Reflecting on service and learning, I realized how natural it has become to think of projects in these terms: as involving both service and learning, or more learning and less service, or otherwise. For instance, giving charity might be seen as service, not learning, whereas reading a book about an issue is learning, not service.
However, in the context of MEZA – Resetting the Table, the sometimes natural distinction between service and learning becomes muddled. Meza is a summer program that seeks to explore ways to interact responsibly with people using cultural forms through community based projects. The name Meza is similar to the word for table in Hindi (mez), Spanish (mesa) and Swahili (meza), reflecting the program’s focus on the Global South. From my experience with Meza last year, I cannot distinguish service and learning. They happened through three weeks of a participatory process of exploring. This summer, Meza will take shape during two weeks with many participants including five artists in residence with backgrounds in visual art, theatre, music, food and film. After a week of exploring one of these media in greater detail, we will travel to Ahmedabad for four days and collaborate with organizations there. On returning, we will imagine ways to take these ideas and projects further. Going into Meza for the second time with a new format, the expectation I carry is the expectation to participate.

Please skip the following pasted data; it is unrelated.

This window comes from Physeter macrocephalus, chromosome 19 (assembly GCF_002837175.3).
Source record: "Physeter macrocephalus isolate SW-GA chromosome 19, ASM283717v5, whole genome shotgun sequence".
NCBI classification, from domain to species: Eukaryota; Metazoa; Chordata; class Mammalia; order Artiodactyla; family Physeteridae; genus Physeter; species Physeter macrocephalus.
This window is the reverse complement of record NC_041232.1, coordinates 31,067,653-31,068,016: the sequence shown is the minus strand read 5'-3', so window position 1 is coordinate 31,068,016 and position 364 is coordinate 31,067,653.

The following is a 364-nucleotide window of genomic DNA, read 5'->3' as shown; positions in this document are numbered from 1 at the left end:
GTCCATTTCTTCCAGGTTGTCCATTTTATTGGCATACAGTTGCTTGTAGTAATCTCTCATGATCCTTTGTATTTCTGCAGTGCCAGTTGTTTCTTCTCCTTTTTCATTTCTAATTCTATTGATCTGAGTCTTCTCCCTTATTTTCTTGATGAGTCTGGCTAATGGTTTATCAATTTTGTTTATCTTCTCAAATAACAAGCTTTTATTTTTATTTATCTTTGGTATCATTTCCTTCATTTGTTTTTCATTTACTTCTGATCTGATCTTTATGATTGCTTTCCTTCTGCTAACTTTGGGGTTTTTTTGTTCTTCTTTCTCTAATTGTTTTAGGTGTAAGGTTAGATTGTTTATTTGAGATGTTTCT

Just as service isn’t giving and learning isn’t taking, I think the possibilities of any interaction get reduced when measured in these categories. Beyond the classification into service and/or learning, it might be interesting to re-think and re-imagine the possibilities of an experience, and of global citizenship.